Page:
Mud volleyball tourney continues family tradition

There’s nothing like continuing a tradition. Or getting dirty while doing it.

That’s what I did Saturday, July 21, at a mud volleyball tournament in Richmond Heights, Ohio. The 27th annual competition attracted hundreds of people to an old airport property, which was riddled with 20 something two-feet-deep mud courts.

Firehoses filled the pools throughout the day, and the depth of the water varied by court. Our first several games were all on Court 17, with the water just past our ankles.

The key to wading through the water was duct-taping your shoes to your feet. After a game or two, the duct tape was so soggy it had to be replaced. To give you an idea, the two large rolls my team started the day with were gone by the time we left.

When my team, “Six-Pack Attack,” was sent packing, our defeat came on a different court where the water was up past our knees.

But I don’t dwell on the loss. The team that beat us had two huge advantages over us.

First, they had played on that court all day; it was their comfortable home turf. Second, they had played together in past tournaments, whereas the majority of my team had ever played or practiced volleyball together.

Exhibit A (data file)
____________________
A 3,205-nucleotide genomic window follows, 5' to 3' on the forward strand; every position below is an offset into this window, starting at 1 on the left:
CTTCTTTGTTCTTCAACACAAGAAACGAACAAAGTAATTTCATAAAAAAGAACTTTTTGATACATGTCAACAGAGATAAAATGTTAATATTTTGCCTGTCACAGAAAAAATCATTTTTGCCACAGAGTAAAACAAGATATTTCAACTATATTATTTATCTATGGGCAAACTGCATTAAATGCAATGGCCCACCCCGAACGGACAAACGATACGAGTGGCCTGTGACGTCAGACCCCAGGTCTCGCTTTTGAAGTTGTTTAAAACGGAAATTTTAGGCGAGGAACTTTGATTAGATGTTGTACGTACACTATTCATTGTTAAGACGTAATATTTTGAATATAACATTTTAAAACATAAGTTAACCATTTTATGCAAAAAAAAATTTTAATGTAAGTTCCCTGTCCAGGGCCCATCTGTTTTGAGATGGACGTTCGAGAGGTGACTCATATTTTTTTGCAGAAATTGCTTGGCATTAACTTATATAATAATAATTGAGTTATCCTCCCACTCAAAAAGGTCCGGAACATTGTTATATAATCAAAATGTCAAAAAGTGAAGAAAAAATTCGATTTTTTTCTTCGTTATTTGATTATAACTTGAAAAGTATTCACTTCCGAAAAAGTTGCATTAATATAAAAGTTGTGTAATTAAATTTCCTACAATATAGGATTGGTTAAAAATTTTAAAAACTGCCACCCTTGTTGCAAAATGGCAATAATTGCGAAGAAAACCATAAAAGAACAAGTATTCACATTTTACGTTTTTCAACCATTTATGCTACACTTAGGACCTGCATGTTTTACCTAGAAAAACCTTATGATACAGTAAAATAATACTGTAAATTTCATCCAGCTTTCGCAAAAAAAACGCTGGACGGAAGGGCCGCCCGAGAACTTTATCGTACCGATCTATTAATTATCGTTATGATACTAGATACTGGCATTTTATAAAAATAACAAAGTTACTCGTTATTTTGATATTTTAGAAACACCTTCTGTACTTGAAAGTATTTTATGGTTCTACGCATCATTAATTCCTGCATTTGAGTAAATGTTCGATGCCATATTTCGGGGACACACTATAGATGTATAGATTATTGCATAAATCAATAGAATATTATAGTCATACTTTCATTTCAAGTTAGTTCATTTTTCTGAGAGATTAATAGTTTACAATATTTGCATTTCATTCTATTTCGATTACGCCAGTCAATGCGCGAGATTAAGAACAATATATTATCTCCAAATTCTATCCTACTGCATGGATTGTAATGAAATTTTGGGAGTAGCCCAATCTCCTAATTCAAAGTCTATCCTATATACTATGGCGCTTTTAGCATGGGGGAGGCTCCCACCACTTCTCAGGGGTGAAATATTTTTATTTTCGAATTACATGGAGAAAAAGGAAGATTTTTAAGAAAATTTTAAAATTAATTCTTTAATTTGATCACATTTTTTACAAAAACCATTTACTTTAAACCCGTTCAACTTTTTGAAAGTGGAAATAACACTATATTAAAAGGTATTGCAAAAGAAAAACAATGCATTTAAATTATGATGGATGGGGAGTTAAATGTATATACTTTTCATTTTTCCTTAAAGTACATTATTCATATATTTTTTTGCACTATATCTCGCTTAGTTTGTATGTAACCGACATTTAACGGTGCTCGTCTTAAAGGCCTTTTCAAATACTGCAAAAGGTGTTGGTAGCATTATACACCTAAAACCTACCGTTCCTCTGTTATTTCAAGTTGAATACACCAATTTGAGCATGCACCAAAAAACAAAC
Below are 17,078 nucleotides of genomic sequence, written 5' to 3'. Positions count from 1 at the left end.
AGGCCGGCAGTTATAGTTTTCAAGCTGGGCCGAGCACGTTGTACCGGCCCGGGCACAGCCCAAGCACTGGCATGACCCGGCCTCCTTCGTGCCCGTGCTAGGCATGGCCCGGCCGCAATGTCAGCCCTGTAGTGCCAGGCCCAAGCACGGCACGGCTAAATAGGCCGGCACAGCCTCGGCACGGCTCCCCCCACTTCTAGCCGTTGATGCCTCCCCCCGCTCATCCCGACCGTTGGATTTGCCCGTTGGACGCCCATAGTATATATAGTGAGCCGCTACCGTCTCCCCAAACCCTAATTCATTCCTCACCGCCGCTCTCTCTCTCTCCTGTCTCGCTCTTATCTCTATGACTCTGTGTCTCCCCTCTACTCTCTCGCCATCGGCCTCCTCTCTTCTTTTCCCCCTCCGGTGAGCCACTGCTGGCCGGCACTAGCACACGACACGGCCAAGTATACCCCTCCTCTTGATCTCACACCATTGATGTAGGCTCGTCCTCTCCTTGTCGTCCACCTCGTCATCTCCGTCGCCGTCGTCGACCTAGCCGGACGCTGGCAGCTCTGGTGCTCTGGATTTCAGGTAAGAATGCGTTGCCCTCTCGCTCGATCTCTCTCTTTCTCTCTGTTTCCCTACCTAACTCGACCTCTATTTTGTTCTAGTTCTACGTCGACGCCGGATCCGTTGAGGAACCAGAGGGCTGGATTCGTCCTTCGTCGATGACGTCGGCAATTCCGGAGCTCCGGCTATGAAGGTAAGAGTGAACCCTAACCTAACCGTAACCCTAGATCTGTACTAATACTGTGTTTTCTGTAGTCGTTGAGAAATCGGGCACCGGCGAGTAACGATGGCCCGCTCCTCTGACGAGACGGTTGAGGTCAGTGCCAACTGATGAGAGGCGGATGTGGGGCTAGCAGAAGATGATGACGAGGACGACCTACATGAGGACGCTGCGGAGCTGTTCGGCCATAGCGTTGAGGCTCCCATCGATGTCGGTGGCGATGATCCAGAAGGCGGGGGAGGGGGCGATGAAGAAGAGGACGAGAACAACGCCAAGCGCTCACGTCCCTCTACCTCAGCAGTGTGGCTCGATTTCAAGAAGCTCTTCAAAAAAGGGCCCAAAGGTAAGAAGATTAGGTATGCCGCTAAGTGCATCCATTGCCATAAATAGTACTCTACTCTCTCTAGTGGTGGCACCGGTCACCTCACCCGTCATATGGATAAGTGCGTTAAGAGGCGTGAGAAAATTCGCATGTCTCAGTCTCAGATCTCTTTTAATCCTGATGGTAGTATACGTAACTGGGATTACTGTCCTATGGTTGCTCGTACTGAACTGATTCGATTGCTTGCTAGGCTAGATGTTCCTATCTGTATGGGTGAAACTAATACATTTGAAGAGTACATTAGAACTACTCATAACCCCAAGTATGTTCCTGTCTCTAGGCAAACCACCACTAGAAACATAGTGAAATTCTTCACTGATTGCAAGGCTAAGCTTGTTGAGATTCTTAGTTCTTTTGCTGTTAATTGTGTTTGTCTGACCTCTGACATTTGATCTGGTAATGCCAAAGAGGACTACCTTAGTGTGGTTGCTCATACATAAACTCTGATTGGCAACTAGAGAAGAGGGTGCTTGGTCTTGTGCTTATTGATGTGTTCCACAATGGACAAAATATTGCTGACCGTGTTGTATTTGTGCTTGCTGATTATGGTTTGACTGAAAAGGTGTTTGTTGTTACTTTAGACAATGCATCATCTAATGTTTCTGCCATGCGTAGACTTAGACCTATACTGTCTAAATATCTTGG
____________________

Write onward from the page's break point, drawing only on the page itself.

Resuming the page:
It was tough getting a team together, real tough. Friends were working, out of town or busy for some unclear reason. Teams can field eight players on the court at a time, but two must be girls. The toughest recruiting was when I was trying to find some female ballers.

But within days of the tournament, I lucked out. I had two girl players (one my childhood best friend and the other I had never met) and Six-Pack Attack was ready to play.

I understood the skepticism, however, that both my teammates and friends who said ‘no’ held. They had never done this before, much less heard of it.

The only propaganda firepower I held came from my parents, seeing as they had played in this tournament for ten years during my youth, and had a blast making the muddy memories.

So on the day of the tournament, my teammates and I took to the mud, and in our first five games, we went 2-3. In this initial six-team division, only the top four teams advanced to the next round. Those two wins were enough to land us in the fourth spot, and keep us playing into the afternoon.

We won the next two best-of-three rounds, but then lost on the thigh-high court, which was by far the stickiest and hardest to move in.

But it was a  blast. Everyone on the team agreed. The weather was beautiful, I spent some quality time with friends I don’t see too often and a rookie team played far above its own expectations.

And there they were, my parents cheering us on as we continued the tradition of mud volleyball.

 

DAN KUBACKI

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